Power struggle, a hindrance to peace in Iraq

President George W Bush has said the US mission in Iraq can still succeed, after a report found Iraq had made mixed progress towards key US targets.

The situation in Iraq is getting more and more complex as time goes by. All plans to return peace to Iraq have failed to far. It’s all about power. In the US, there is “power struggle” between the White House and the congress to mark political scores as a preparation for the 2008 presidential elections. The Democrats are trying to take advantage of Bush’s failure to establish peace in Iraq. They mainly focus on the human losses, now exceeding three thousands US soldiers. Bush is in a race against time as his term is nearing an end. He’s got less than 18 months as the head of the executive. He seeks to leave a legacy by which he will be remembered as ac liberator and freedom champion.

In Iraq, there is a real struggle for power as each sections of the society seeks to have the most even at the expense of the others. Historically, there is no love lost between the Shiaas, the Sunnis and the Kurds due to legacy of Saddam whose motto was to divide and rule and to favour mainly the Sunnis to which he belonged to keep his grip on power.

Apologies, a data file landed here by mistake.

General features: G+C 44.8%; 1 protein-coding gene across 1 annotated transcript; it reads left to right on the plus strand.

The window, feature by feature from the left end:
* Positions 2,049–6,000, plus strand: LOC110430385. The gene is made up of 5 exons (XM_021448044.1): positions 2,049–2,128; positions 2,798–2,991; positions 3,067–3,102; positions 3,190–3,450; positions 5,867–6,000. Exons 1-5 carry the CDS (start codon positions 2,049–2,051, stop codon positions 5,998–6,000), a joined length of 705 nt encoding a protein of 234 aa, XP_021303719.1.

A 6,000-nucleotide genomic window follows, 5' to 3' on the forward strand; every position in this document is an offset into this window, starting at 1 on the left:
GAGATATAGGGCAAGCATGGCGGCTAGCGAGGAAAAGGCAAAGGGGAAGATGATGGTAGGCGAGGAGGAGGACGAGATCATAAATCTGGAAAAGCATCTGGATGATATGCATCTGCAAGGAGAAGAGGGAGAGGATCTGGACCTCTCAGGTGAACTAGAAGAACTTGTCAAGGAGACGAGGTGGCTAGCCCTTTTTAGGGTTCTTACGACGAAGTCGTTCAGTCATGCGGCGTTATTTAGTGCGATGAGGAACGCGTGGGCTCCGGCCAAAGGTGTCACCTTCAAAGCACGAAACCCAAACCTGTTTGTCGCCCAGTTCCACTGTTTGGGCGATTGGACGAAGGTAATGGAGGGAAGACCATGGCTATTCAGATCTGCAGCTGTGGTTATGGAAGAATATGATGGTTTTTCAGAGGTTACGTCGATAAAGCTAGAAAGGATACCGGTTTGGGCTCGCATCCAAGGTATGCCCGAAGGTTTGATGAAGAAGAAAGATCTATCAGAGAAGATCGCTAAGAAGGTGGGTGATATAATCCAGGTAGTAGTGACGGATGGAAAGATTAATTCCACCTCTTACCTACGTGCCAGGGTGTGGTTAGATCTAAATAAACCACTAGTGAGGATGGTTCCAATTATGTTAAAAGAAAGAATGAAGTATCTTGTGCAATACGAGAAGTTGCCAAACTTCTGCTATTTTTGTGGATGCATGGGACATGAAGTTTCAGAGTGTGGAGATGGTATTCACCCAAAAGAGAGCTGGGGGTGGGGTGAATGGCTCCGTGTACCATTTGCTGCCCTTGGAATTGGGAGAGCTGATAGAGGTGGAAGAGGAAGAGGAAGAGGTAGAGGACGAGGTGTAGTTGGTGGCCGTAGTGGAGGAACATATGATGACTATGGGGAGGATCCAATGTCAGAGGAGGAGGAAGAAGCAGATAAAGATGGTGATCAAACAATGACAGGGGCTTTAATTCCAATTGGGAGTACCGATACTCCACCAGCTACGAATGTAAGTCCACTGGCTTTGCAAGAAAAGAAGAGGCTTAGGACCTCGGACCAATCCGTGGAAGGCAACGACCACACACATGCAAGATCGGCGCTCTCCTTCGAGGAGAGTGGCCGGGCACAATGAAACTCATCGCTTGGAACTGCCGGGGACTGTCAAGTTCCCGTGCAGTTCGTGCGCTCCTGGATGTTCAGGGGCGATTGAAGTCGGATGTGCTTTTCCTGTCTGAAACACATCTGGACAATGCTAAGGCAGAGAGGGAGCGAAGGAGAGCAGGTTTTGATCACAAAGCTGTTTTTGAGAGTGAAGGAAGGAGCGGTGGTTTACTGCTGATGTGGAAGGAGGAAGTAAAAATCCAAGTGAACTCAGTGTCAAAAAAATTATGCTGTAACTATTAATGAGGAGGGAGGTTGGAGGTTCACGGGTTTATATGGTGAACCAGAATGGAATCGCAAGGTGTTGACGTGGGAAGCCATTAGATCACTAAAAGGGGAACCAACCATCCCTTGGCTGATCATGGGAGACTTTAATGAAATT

One doesn’t need a crystal ball to see that troops will have overnight success as four years proved dismal failure for it to surround insurgents with primitive weapons compared to the ultra sophisticated ones of the US army. On of the benchmark is that the Iraqi forces should be accountable just to the central government. This can prove difficult as long as there is no central government based on all sections of the Iraqi society without threat of division or pullout. If not, the forces will remain loyal just to the section they belong to. There have been incidents in which attacks were carried out in heavily guarded section in the green zone. This means the Iraqi forces can be infiltrated with militia-minded members that can put ablaze all efforts for national security.

As long as Iraq remains a difficult political equation for the Iraqis themselves and for outside forces, trying to shape the political map of the Middle East, it remains difficult to see how a complex situation can be solved militarily when political calculation of one side stands as a barrier against the plans of another.

The Iraqis should take the example of their occupier the US, a multiracial and ethnic society.Yet, it stands as a powerful united nation. The Iraqis should endeavour for political unity instead of wrangling about ethnic identity just for sectarian political advantages. This attitude will incessantly put Iraq back to square one.

Listen to part of the converstation on BBC WHYS

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